Okay, let's get back to the main topic of this post. 

[Challenges from week 1 resumed]

2. Knowing What Kind of Workout I Need

I am lucky to have an amazing trainer who is working with me to create a training program tailored to my needs. However, if you don't have a trainer, don't feel discouraged! I learned while working with Josh, my trainer, that you just really need to do a lot of trial and error to see what your body responds to. For me, I need a good mix of weights and cardio. I need to do a minimum of 30 minutes of cardio 3–4x a week to shed fat. Any less and my progress becomes stagnant.

When figuring out your workout program determine what you need.

If you lose weight easily, you might need to focus on weight training to make sure you're not losing muscle.

If losing weight is hard for you, no matter how much weight training you do, you might need to up your cardio to burn the fat.

Be patient with your body and listen to it. Love it. Don't despise it and you will slowly find that "sweet spot" workout regime.

3. Being Discouraged by the Numbers

I'll be honest. I actually hit 132.9 lbs at one point last week. The only reason I set this week's progress to a 5 lbs loss is because that number never showed up again. I figured that 132.9 popped up only because I had one nice trip to the bathroom. My true weight loss stayed consistent around 135 lbs.

However, seeing that 132.9 made me so happy and seeing 135 the next day made me so sad. I started to ask myself "why?" Realistically, there's no way I gained 2 lbs of body fat overnight. I realized I am still at times sensitive to the numbers. This is what triggered my eating disorders.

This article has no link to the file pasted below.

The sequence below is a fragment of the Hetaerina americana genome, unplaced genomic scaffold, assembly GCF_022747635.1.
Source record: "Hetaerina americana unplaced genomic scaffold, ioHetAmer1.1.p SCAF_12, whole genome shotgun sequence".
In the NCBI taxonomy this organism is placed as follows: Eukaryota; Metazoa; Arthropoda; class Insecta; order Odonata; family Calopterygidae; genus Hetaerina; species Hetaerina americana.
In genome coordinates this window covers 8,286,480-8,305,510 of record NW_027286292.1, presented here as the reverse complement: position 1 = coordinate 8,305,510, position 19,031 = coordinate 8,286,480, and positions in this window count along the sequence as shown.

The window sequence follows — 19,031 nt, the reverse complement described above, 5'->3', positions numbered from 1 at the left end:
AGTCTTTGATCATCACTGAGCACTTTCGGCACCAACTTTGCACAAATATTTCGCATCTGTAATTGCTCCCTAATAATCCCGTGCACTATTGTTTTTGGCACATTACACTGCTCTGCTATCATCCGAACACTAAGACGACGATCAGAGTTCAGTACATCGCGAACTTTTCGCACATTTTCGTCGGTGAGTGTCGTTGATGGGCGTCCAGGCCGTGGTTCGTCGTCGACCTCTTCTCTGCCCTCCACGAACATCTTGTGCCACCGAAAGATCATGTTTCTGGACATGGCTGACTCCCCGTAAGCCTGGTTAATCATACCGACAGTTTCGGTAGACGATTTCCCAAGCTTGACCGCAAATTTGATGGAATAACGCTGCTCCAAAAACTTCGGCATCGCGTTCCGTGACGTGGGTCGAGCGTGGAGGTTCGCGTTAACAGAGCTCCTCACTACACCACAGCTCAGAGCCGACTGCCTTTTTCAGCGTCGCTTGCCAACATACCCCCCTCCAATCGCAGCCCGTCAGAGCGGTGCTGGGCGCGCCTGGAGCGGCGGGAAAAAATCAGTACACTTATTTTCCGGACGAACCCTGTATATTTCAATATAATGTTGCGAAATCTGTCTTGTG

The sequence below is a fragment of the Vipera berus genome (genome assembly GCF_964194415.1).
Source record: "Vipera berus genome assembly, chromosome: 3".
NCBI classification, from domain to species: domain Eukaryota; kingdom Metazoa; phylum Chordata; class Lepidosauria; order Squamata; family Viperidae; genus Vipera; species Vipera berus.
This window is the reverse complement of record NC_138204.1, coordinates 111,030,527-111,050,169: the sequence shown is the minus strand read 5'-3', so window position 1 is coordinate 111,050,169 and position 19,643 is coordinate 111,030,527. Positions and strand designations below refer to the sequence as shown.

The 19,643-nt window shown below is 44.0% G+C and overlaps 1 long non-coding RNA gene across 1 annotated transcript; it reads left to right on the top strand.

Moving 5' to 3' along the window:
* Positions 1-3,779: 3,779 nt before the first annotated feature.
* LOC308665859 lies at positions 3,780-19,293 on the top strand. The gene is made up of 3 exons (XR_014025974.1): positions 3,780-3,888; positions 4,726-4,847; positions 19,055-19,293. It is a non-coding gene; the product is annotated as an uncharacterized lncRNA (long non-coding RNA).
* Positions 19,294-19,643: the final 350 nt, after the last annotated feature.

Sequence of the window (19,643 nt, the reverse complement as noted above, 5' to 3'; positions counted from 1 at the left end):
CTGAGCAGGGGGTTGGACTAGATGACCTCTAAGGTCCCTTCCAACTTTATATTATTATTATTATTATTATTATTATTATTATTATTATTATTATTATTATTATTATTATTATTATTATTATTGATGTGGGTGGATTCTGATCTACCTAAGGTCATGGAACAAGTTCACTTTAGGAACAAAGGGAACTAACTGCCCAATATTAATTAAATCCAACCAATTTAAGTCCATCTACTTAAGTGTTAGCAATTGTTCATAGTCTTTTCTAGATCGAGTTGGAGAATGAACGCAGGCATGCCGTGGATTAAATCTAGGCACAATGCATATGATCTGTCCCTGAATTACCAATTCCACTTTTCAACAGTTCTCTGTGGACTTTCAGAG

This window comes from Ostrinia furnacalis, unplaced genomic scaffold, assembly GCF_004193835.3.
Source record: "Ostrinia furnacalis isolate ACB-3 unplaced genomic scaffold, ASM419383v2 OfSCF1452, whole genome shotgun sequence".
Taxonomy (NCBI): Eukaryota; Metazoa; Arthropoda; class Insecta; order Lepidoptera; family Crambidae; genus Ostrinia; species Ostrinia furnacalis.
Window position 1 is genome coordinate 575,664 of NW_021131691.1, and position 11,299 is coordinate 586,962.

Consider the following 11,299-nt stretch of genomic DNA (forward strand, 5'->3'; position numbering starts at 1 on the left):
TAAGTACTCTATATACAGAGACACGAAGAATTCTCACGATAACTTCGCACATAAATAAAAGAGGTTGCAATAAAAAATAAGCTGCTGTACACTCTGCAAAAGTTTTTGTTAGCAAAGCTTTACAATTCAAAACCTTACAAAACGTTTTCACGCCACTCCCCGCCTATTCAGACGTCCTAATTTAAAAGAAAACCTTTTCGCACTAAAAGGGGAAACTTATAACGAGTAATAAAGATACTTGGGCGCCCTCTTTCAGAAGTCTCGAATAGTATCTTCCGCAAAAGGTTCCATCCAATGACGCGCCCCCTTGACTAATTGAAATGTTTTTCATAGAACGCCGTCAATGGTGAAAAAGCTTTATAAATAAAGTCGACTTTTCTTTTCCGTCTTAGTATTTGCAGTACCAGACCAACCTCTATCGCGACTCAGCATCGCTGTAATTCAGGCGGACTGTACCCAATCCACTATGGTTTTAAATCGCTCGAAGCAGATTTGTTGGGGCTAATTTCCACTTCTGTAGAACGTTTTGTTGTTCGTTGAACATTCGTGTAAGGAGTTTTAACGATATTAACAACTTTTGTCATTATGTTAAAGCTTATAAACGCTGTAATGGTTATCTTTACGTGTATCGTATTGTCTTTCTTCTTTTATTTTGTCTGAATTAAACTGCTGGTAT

In order to keep my mind healthy and on track, I started taking pictures. You see your body every day and you don't see a change because you're used to how it looks on a daily basis. However, when you take pictures and compare even just a weeks worth of progress, you can definitely see the difference. The picture on the way top is my 140 – 135 one week progress picture. You can clearly see that I definitely lost around my waist and arms.

Okay, now is the time to share my current body stats:

Week 1

Height: 5 ft 0.5 inches/153cm (proud of that 0.5 inch)

Weight: 140 lbs (BMI 26.9 – classified as overweight)

Body Fat Percentage: 32%

Waist: 30 in / Hip: 38 in / Thigh: 22.5 in / Calves: 14 in / Arms: 11 in

(Respective: 76.2cm / 96.54 cm / 57.15 cm / 35.56 cm / 27.94cm)

Week 2

Height: 5 ft 0.5 inches/153cm (still proud of that 0.5 inch)

Weight: 135 lbs (BMI 25.9 – classified as overweight)

Body Fat Percentage: 30%

Waist: 28 in / Hip: 37 in / Thigh: 22 in / Calves: 13.6 in / Arms: 10.75 in

(Respective: 71.12cm / 93.98 cm / 55.88 cm / 35 cm / 27.3cm)

Week 1 – Week 2 Summary

Weight: -5 lbs

Body Fat: - 2%

Waist: -2 inches

Hip: -1 inch

Thigh: -0.5 inch

Calves: -0.4 inch

Arms: -0.25 inch


How is your fitness journey going? Stay positive, and let's keep running this race together!

Happy fitness!